The secret of the Hawaii Covid wristband
or: how to use my travel oversight to speed your own vacation
It was my first trip to Hawaii: before I went, I read a thousands official websites, downloaded six new apps, paid hundreds of dollars for special covid tests and uploaded multiple copies of vaccination cards to multiple apps and websites. And when I got to the airport I still ended up on a frantic call with a travel agent, minutes before we were due to board.
So let me break it down and remove all the redundant and ridiculous stuff that you don’t need — leaving only the things you do.
- get a plane ticket. Find the fine print that says something like “travel ready” and read all of it. This will supersede anything on this post. Requirements seem to change weekly, if not hourly. I’m not kidding. Better still: download the app for the airline (they seem to be making app download near-mandatory to keep up with the changing travel requirements, so just bite the bullet and add another unwanted app to your phone)
- be vaccinated and boosted. You will be asked to upload your card to the Hawaii Safe Travels website. There are many ways to meet the requirement to go to Hawaii. You don’t need to do all of them, you just need to completely do one of them. For example, if you opt for a negative covid test, that test must be from a “trusted partner” — this means it is probably going to be expensive. Note that Hawaii only accepts a NAAT test which is not a PCR or At-home viral test. It is a lab test done by a (let’s review) trusted partner.
- While Clear appears to be a trusted partner site, I went through all the hoops to get a green screen for Hawaii from Clear and it did absolutely nothing for getting me to Hawaii except keeping me from having to show my state ID at the Denver airport. I would have been fine with showing my state ID and not doing all the Clear hoops.
- (this is the step I completely missed) Look for an email from your airline within 24 hours of your flight (NB: I traveled on United and this might be different on other airlines. United requires that you speak to an agent within 24 hours of the flight and that agent will manually link your state of Hawaii health screening with your online boarding pass. You must have the United App to do this. When you have spoken to an agent you refresh the app and there is a green “travel ready” note on your boarding pass.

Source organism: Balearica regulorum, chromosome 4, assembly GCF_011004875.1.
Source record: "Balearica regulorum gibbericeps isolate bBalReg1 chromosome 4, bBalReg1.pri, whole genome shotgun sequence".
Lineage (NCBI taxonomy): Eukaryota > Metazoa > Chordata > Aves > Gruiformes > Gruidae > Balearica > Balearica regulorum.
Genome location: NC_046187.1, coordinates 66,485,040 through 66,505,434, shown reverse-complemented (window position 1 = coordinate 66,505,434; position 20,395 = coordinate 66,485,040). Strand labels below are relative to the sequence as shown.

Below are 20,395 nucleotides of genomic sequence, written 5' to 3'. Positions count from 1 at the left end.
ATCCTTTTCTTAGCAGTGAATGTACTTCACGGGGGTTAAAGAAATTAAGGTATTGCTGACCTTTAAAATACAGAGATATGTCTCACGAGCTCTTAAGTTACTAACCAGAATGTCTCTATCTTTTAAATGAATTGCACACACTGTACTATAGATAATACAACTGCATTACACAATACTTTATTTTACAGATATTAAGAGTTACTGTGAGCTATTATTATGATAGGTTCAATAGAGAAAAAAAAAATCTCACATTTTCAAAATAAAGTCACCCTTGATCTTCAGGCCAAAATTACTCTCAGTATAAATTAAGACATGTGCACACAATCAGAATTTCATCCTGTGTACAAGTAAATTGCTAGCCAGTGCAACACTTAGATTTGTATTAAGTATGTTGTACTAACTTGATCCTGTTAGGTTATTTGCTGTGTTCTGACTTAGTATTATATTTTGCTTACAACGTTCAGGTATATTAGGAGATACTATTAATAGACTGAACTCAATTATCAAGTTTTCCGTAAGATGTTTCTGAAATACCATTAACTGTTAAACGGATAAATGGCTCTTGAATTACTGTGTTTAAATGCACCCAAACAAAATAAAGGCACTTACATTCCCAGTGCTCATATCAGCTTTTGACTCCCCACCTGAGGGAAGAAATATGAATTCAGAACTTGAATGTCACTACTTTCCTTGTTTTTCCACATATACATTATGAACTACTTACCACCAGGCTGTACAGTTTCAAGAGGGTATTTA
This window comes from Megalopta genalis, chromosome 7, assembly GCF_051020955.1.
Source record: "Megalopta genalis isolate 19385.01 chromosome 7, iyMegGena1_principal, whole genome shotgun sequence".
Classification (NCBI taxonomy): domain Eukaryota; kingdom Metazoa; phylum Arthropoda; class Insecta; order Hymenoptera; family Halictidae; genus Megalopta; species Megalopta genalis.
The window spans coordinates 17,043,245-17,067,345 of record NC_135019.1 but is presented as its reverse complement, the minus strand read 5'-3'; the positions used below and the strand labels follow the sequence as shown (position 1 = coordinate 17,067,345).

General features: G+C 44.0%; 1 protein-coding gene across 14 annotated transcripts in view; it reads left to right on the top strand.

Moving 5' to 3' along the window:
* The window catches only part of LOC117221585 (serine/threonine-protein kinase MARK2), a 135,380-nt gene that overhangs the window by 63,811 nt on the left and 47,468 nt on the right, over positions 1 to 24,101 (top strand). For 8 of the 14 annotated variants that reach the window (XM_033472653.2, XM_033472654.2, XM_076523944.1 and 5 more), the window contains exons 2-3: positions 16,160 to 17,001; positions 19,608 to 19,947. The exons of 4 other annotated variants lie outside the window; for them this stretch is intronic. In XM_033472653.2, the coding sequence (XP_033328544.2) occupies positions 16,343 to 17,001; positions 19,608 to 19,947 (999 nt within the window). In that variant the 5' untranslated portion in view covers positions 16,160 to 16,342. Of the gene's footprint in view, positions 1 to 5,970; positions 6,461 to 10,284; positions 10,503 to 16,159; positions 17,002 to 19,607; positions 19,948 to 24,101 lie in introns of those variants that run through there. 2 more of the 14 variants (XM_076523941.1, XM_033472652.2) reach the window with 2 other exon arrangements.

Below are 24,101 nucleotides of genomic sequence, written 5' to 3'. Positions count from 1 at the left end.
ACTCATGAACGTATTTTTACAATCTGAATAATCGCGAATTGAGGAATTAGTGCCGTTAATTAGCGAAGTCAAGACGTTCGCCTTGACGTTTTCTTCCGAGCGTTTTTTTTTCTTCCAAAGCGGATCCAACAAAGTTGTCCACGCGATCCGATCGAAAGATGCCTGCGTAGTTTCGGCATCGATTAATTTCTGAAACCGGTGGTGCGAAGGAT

- The airline will give you a wristband. The whole goal of this whole post is getting the wristband. It’s this mecca of travel that lets you walk out of the Hawaii airport without stopping in a long line.
Here’s the secret: without this wristband you can still travel to Hawaii but you will be very nervous. First at the ticketing counter, they will look at your perfectly valid boarding pass and say “you’re not travel ready” because your boarding pass lacked a little green oval.
If you opt out of all this, you will have to stand in a line in Hawaii to get your health screening done. You still have to bring along the negative covid test and all the other stuff. The line in Hawaii moved quickly and probably took about 20 minutes to snake through to the door. Everyone with a wristband walked past those people. So — basically you’re waiting on one end or another. Might as well be at the gate and not on the island.
So, to repeat: read the fine print, download the app, look for the email within 24 hours of flight, make the phone call to the agent, and calmly get on the line for your wristband from the gate agent. You can enjoy the fuss that others feel because they didn’t know there was a required phone call.
And if you fail to screen you can still go to Hawaii but you will have to quarantine for ten days. That seems like a lot of days for a weeklong vacation!
But friends: Hawaii is worth it.